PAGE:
“COINTELPRO is a abbreviation of the words “Counterintelligence Program.” COINTELPRO is the name for the effort by the FBI to destroy people and to destroy organizations.“
This compilation of the statement of 216 witnesses to JFK ‘s assassination, is the most comprehensive and authoritative available on the Web. Accept no substitutes!
I don’t have my copy of “Rush to Judgment” at hand so I can’t sit down and re-read Mark Lane’s best-selling book. But maybe you do.
How does ‘Rush to Judgment’ hold up as factual presentation and legal argument?
There’s no evidence that it is, but judge for yourself. Read more
She was an unknown woman present during the 1963 assassination of President John F Kennedy. Read more
Gayle Nix Jackson is looking for it. They call it the Nix film. It was taken by her grandfather Orville Nix on November 22, 1963 in Dallas.
What Jackson says is indisputably true.
Americans offer expert commentary on a key historical question
Here’s the most comprehensive compilation of eyewitness testimony from the Dealey Plaza crime scene, courtesy of Stewart Galanor and the Mary Farrell Foundation.
I need some research help for my upcoming book on James Angleton: Read more
Skip the theories and focus on what 216 witnesses said.
No, he did not.
The “Secret Service Man Did It” theory is comic in its macabre ludicrousness. It would not be worthy of discussion, except that Bill James and Malcolm Gladwell, and now the Huffington Post, have taken it seriously.
“JFK Second Shooter? New Documentary Makes Radical Claim,” the liberal site reported. The article quotes a couple of cable TV documentarians from the Reelz Channel insinuating, without evidence, that a Secret Service agent killed Kennedy. There is no comment from any historian or journalist who actually knows the record of JFK’s assassination. To date, more than 3,000 people have “liked” the HP story. I have submitted a correction without hope that it will ever be acknowledged.
I could blame Gladwell for this sorry display of public ignorance, but let’s stick to the facts: Read more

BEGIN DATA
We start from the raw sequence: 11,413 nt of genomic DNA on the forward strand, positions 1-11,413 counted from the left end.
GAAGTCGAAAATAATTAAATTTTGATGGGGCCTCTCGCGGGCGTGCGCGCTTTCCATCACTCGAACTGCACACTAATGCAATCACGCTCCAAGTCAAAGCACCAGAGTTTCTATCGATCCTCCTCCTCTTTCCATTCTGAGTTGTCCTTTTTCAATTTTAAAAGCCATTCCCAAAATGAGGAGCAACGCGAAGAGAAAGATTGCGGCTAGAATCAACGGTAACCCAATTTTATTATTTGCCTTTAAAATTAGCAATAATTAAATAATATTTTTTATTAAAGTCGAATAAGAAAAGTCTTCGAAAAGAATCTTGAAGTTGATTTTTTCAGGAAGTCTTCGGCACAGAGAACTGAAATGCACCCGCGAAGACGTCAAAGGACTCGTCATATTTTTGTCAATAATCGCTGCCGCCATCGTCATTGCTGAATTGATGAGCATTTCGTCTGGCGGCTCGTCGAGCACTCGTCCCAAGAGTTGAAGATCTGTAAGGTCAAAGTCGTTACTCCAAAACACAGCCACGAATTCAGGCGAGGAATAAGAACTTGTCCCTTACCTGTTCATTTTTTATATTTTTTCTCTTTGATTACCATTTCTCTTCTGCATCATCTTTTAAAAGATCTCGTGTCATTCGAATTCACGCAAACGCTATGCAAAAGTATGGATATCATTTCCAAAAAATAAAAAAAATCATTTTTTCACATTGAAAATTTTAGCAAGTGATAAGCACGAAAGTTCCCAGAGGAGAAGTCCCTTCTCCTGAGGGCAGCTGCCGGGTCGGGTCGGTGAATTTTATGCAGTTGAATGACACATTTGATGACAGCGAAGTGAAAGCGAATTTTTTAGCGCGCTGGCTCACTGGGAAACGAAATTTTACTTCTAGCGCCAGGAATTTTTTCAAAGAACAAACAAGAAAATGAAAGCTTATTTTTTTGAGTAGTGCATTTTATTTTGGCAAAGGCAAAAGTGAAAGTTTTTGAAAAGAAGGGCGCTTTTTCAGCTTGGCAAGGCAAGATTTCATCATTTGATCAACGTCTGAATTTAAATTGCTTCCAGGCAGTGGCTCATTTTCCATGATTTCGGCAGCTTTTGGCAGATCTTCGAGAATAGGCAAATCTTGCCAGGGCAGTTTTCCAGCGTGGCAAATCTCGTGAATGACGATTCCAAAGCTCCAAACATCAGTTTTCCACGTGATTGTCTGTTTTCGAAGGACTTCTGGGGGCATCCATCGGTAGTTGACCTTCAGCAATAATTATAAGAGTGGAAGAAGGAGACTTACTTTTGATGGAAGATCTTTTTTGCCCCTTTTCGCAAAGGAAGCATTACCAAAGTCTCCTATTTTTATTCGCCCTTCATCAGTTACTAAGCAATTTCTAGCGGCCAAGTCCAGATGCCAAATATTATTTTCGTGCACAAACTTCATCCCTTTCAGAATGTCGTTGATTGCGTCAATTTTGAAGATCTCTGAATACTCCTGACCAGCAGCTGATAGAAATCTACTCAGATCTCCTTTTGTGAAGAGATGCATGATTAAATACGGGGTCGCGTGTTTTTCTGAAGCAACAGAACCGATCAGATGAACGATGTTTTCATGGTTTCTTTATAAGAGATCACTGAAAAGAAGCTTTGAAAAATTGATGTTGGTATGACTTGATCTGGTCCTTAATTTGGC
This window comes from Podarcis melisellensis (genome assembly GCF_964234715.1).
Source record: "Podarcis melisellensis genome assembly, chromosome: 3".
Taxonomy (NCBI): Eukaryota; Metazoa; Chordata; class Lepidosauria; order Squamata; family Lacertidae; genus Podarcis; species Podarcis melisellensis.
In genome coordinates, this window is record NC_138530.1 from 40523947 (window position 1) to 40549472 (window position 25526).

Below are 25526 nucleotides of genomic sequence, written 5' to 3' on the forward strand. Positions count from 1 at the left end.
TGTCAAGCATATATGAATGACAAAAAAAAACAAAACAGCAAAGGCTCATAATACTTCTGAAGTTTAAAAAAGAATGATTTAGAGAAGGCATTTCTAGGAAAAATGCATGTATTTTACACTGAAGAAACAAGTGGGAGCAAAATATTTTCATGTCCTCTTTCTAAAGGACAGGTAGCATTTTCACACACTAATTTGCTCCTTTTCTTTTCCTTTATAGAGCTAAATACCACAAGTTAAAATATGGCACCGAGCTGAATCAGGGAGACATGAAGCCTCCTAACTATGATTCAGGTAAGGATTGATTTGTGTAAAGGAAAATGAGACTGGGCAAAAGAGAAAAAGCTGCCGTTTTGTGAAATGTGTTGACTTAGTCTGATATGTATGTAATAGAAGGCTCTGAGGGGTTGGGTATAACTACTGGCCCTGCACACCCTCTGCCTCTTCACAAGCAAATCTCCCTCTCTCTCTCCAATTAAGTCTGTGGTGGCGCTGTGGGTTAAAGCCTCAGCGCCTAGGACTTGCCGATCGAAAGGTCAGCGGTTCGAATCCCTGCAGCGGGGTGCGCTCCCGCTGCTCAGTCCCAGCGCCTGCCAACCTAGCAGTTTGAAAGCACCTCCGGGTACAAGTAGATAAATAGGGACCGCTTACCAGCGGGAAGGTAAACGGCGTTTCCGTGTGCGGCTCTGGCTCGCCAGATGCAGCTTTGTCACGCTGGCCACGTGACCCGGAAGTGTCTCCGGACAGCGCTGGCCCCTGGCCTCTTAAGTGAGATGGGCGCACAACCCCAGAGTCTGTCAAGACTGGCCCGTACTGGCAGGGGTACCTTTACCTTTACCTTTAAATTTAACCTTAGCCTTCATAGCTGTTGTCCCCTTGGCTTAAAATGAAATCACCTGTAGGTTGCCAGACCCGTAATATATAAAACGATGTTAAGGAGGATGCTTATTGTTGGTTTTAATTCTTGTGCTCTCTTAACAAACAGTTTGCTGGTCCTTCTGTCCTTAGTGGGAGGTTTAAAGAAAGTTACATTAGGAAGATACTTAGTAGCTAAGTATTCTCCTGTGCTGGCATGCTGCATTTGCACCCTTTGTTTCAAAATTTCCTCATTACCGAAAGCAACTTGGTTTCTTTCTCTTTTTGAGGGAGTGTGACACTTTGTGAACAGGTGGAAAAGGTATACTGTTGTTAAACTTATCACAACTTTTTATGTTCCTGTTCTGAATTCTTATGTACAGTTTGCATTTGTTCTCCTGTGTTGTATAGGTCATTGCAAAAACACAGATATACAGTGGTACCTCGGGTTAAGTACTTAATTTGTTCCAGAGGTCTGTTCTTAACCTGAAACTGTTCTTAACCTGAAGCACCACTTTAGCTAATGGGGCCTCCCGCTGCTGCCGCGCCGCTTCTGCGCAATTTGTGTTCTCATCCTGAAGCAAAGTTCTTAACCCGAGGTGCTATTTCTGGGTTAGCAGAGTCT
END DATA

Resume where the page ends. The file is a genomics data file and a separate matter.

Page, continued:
Those who study the case are “historians”, “researchers” or “students”. All perfectly good words, unlike “CT,” “LN,” or “theorist,” Theory of what?
‘JFK buff’ is an insult
The term “buff” is — how do i say this politely? –repellent. A buff is a hobbyist. What we’re doing has great value, but it would be a pretty sick hobby. Remember how John Kerry did some good work on the contra-cocaine story? Newsweek labeled him a “randy conspiracy buff”, invoking the trifecta of nudity, sex, and high adventure. No thanks.
I refer to myself as an “operations researcher.” When I’m making progress, I might upgrade to “investigator.”I
“Lone nut” is also in poor taste, often used in the context of the “LN crowd”. The terms “Lone wolf” or “single gunman” are respectful ways to refer to one’s adversaries in a case like this.
I believe that many of us use the phrase “conspiracy theorist” because it seems practical, romantic, or titillating.
The last two reasons are bad ones. Real bad. Two of the many reasons the word has been marginalized.
Those who study the case are “historians”, “researchers” or “students”. All perfectly good words, unlike “theorist”. Theory of what?
If we want to not be seen by anyone as “on the margins”, there is a simple fix. Admit that the phrase has been abused by our adversaries and the mass media. It is now used as a red flag. The design is to put the target in a box. It can no longer be used by us in a practical sense.
I think the romantic and titillating aspects of the word “conspiracy” are enticing. “They killed the President! We have to call it what it is – conspiracy!” It’s fun to be wrapped up in a world of high adventure, fighting the forces of Mordor with the energies of truth and light.
I understand it — I like romantic stuff and have a rebel nature. But, I have to admit, it makes me blue. We’re in the midst of an important conflict about how history will be written. We need to share good stories, not needless drama. I’d rather win.
‘Communism killed Kennedy’ remains one of the few defensible statements that the John Birch Society ever issued.
The theory that one man alone killed President Kennedy has a tenacious hold on a respectable minority of JFK writers, including novelist Thomas Mallon, writing in the current New Yorker. Read more